To see how utterly meaningless the whole “anniversary reissue” business has become, look no further than Interpol. Five years after releasing a 10th-anniversary edition of debut Turn on the Bright Lights, the band is now touring behind the 15th anniversary of the same album, as well as hyping a 10th-anniversary re-release of Our Love to Admire, the third Interpol album that maybe three people cared about. Ten years is hardly enough time for any true legacy to materialize, but welcome to a dubious age when everything turns into some prescient, misunderstood masterwork.
This summer, however, four anniversary packages have landed with welcome gravitas and grace. Newly polished, complemented with extensive bonus material, they’re reminders that reissues aren’t mere cash-ins. They can take on the weight of historical documents.
The Beatles, Sgt. Pepper’s Lonely Hearts Club Band (50th Anniversary editions) Let’s get this monster out of the way. It comes in several versions (pick your format, from LP to CD and Blu-ray), the largest one containing just about every note ever recorded during the mythic Abbey Road sessions all those years ago. While that’s unnecessary for average Beatles lovers and redundant for fanatics (who’ve likely been here many times over), it’s hard to resist the sheer craft on display—a genuine landmark work getting a proper, tasteful restoration. It all sounds so good, you might even forget how bad “Being for the Benefit of Mr. Kite” is.
Prince and the Revolution, Purple Rain Deluxe (Expanded edition) This is one of those cases where the original album actually feels superfluous. Yeah, Purple Rain is phenomenal, and that new remaster (a first for Prince’s Warner Bros. catalog) does sound spiffy. But bring on all that legendary unreleased material! Naturally, it doesn’t disappoint: a 12-minute “Hallway Speech” version of “Computer Blue” that eclipses the original; “Velvet Kitty Kat,” irresistible rockabilly in the key of “Delirious”; the original cut of “We Can F*ck” (later retitled “We Can Funk”); plus psych-pop only Prince could get away with (“Katrina’s Paper Dolls,” “Our Destiny/Roadhouse Garden”). Pull together all the B-sides, remixes and incidental film music and you’ve got a portrait of a young genius becoming a superstar. There’s also a DVD of a full concert from 1985, which I’ll get to when my heart can take it.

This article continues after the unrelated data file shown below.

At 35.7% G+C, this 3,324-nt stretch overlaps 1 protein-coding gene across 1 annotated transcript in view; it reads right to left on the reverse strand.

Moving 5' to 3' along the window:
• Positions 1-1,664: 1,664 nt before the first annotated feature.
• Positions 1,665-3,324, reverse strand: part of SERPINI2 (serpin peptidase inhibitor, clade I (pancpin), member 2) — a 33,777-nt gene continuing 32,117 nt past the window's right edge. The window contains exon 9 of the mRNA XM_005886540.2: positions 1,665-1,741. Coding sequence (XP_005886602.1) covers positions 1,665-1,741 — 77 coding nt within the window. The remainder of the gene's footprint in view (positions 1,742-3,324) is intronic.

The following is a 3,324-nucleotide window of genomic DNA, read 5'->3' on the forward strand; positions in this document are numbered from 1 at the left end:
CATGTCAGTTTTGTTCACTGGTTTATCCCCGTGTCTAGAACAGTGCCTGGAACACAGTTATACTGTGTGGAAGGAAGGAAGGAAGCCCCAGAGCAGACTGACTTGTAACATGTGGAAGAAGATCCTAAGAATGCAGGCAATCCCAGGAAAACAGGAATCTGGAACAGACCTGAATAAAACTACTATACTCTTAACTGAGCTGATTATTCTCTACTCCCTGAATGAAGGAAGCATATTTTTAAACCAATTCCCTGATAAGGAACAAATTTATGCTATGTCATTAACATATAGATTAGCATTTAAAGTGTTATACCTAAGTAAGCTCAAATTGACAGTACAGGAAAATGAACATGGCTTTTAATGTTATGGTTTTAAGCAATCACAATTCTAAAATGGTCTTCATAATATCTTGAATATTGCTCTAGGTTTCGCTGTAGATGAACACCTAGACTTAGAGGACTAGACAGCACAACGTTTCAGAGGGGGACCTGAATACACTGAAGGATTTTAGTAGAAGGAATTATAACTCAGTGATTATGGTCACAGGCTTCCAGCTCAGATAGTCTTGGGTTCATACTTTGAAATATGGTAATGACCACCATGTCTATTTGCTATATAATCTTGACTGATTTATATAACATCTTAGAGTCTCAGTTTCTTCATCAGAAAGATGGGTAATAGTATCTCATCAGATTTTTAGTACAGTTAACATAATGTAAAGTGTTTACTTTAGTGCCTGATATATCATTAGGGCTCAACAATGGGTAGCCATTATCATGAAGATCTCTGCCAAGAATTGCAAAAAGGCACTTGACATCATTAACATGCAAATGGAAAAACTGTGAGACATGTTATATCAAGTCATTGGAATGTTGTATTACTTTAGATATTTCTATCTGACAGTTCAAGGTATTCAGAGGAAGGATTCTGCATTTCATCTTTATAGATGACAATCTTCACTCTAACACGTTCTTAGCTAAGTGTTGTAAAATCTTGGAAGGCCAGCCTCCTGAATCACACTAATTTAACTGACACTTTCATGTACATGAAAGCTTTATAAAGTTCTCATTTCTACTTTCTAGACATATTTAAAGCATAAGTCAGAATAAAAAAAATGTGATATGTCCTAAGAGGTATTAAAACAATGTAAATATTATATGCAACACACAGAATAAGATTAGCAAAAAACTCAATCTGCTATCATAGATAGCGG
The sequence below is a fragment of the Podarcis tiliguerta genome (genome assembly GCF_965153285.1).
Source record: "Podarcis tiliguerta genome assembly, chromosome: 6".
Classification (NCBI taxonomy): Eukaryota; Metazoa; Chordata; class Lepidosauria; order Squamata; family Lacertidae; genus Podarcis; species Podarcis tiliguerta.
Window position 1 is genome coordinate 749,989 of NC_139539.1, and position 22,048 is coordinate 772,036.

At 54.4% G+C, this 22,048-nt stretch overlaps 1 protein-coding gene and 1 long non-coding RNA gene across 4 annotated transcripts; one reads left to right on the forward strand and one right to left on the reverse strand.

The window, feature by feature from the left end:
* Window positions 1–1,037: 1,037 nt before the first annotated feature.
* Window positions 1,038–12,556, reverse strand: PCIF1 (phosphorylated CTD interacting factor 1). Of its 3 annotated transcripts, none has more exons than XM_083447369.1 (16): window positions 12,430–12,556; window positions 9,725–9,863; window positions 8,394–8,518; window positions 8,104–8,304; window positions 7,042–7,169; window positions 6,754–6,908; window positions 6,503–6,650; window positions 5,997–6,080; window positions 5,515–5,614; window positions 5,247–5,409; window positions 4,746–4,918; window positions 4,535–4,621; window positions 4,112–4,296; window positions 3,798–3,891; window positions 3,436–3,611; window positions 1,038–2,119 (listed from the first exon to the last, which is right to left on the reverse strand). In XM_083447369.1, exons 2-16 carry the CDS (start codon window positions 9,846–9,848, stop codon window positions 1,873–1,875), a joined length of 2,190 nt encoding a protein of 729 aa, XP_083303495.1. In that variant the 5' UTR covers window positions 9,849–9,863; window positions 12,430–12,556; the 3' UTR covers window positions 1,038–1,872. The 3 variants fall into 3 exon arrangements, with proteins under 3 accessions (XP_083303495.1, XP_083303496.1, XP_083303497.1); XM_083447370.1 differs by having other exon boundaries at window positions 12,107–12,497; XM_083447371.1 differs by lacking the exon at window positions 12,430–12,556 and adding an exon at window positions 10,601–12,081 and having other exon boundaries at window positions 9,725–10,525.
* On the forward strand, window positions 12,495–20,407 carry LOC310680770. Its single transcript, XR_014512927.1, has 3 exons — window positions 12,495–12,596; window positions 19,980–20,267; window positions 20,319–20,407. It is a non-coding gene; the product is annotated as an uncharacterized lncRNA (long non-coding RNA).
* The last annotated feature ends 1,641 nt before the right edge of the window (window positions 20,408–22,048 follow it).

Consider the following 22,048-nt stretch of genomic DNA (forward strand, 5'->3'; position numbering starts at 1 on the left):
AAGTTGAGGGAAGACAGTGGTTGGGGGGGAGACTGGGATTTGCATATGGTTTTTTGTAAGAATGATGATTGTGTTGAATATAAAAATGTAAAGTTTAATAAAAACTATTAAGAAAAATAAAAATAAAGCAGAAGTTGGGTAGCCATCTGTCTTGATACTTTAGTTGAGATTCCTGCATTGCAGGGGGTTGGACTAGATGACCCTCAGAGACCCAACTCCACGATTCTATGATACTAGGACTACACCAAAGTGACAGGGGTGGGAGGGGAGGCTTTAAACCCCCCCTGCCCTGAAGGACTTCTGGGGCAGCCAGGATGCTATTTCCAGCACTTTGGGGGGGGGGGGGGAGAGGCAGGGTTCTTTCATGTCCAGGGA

U2, The Joshua Tree (Super Deluxe edition) This one’s complicated—a portrait of a great band lodging its head slowly up its ass. While I was surprised at how little of The Joshua Tree I still like, it’s impossible to deny Bono & Co.’s chops and stature throughout an included 1987 Madison Square Garden live set. But there’s also a disc of useless remixes and a slew of supplementary B-sides and leftovers that overstay their welcome. It’s never boring, but when it’s all finally over, you know exactly why U2 had to bash itself to bits in order to make Achtung Baby.
Radiohead, OK Computer (OKNOTOK 1997 2017) This is a rare instances where the bonus material doesn’t matter, because you’re still so in awe of the original album. If Sgt. Pepper, Purple Rain, The Joshua Tree will always emit a hefty whiff of nostalgia, OK Computer feels utterly devoid of historical context. Is Thom Yorke singing about today, or is he the main character in a novel written 30 years from now about the past? Either way, I’ll put the bonus disc next to that Purple Rain DVD. For now, I’ll keep rummaging through the mysteries of an album I only thought I knew.